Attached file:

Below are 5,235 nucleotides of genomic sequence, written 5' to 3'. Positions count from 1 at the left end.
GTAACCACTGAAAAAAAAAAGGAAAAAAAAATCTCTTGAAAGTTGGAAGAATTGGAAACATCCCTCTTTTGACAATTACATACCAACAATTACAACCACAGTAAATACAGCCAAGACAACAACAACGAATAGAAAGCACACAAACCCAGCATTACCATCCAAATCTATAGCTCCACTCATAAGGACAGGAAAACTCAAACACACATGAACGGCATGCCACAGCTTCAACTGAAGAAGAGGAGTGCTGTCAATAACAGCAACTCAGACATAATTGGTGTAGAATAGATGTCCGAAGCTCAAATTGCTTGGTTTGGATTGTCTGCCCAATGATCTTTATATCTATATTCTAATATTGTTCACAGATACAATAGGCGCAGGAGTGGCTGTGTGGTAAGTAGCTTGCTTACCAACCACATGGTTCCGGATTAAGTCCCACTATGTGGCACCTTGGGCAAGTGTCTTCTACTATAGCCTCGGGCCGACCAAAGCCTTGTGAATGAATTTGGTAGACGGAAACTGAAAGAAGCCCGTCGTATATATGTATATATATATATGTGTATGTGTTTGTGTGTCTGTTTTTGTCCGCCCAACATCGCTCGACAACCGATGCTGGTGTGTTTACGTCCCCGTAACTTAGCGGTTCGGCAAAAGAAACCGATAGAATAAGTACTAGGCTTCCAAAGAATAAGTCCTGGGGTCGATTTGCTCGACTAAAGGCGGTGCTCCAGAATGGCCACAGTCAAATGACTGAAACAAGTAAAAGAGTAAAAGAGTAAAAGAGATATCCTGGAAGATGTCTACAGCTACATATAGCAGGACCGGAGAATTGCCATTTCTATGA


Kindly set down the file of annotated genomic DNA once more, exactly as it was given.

Below are 5,235 nucleotides of genomic sequence, written 5' to 3'. Positions count from 1 at the left end.
GTAACCACTGAAAAAAAAAAGGAAAAAAAAATCTCTTGAAAGTTGGAAGAATTGGAAACATCCCTCTTTTGACAATTACATACCAACAATTACAACCACAGTAAATACAGCCAAGACAACAACAACGAATAGAAAGCACACAAACCCAGCATTACCATCCAAATCTATAGCTCCACTCATAAGGACAGGAAAACTCAAACACACATGAACGGCATGCCACAGCTTCAACTGAAGAAGAGGAGTGCTGTCAATAACAGCAACTCAGACATAATTGGTGTAGAATAGATGTCCGAAGCTCAAATTGCTTGGTTTGGATTGTCTGCCCAATGATCTTTATATCTATATTCTAATATTGTTCACAGATACAATAGGCGCAGGAGTGGCTGTGTGGTAAGTAGCTTGCTTACCAACCACATGGTTCCGGATTAAGTCCCACTATGTGGCACCTTGGGCAAGTGTCTTCTACTATAGCCTCGGGCCGACCAAAGCCTTGTGAATGAATTTGGTAGACGGAAACTGAAAGAAGCCCGTCGTATATATGTATATATATATATGTGTATGTGTTTGTGTGTCTGTTTTTGTCCGCCCAACATCGCTCGACAACCGATGCTGGTGTGTTTACGTCCCCGTAACTTAGCGGTTCGGCAAAAGAAACCGATAGAATAAGTACTAGGCTTCCAAAGAATAAGTCCTGGGGTCGATTTGCTCGACTAAAGGCGGTGCTCCAGAATGGCCACAGTCAAATGACTGAAACAAGTAAAAGAGTAAAAGAGTAAAAGAGATATCCTGGAAGATGTCTACAGCTACATATAGCAGGACCGGAGAATTGCCATTTCTATGA